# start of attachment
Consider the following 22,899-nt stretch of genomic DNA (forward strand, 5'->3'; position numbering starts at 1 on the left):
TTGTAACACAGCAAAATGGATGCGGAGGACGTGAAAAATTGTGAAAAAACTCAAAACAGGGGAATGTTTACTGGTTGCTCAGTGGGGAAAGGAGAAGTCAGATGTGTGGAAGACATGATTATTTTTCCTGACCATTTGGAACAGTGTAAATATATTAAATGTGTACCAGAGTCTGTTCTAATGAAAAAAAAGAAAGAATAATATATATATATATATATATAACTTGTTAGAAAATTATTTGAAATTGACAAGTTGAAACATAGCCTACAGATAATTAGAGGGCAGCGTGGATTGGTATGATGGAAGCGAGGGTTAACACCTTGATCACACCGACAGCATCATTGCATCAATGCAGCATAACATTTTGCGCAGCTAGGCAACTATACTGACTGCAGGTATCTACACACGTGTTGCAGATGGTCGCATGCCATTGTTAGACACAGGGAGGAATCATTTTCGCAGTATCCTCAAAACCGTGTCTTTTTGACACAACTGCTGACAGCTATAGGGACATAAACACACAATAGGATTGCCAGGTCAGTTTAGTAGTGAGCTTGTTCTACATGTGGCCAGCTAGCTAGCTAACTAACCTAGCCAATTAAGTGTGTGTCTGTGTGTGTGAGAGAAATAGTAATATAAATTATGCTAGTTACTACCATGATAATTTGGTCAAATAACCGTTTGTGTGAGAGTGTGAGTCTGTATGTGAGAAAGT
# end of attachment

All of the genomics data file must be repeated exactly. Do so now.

Consider the following 22,899-nt stretch of genomic DNA (forward strand, 5'->3'; position numbering starts at 1 on the left):
TTGTAACACAGCAAAATGGATGCGGAGGACGTGAAAAATTGTGAAAAAACTCAAAACAGGGGAATGTTTACTGGTTGCTCAGTGGGGAAAGGAGAAGTCAGATGTGTGGAAGACATGATTATTTTTCCTGACCATTTGGAACAGTGTAAATATATTAAATGTGTACCAGAGTCTGTTCTAATGAAAAAAAAGAAAGAATAATATATATATATATATATATAACTTGTTAGAAAATTATTTGAAATTGACAAGTTGAAACATAGCCTACAGATAATTAGAGGGCAGCGTGGATTGGTATGATGGAAGCGAGGGTTAACACCTTGATCACACCGACAGCATCATTGCATCAATGCAGCATAACATTTTGCGCAGCTAGGCAACTATACTGACTGCAGGTATCTACACACGTGTTGCAGATGGTCGCATGCCATTGTTAGACACAGGGAGGAATCATTTTCGCAGTATCCTCAAAACCGTGTCTTTTTGACACAACTGCTGACAGCTATAGGGACATAAACACACAATAGGATTGCCAGGTCAGTTTAGTAGTGAGCTTGTTCTACATGTGGCCAGCTAGCTAGCTAACTAACCTAGCCAATTAAGTGTGTGTCTGTGTGTGTGAGAGAAATAGTAATATAAATTATGCTAGTTACTACCATGATAATTTGGTCAAATAACCGTTTGTGTGAGAGTGTGAGTCTGTATGTGAGAAAGT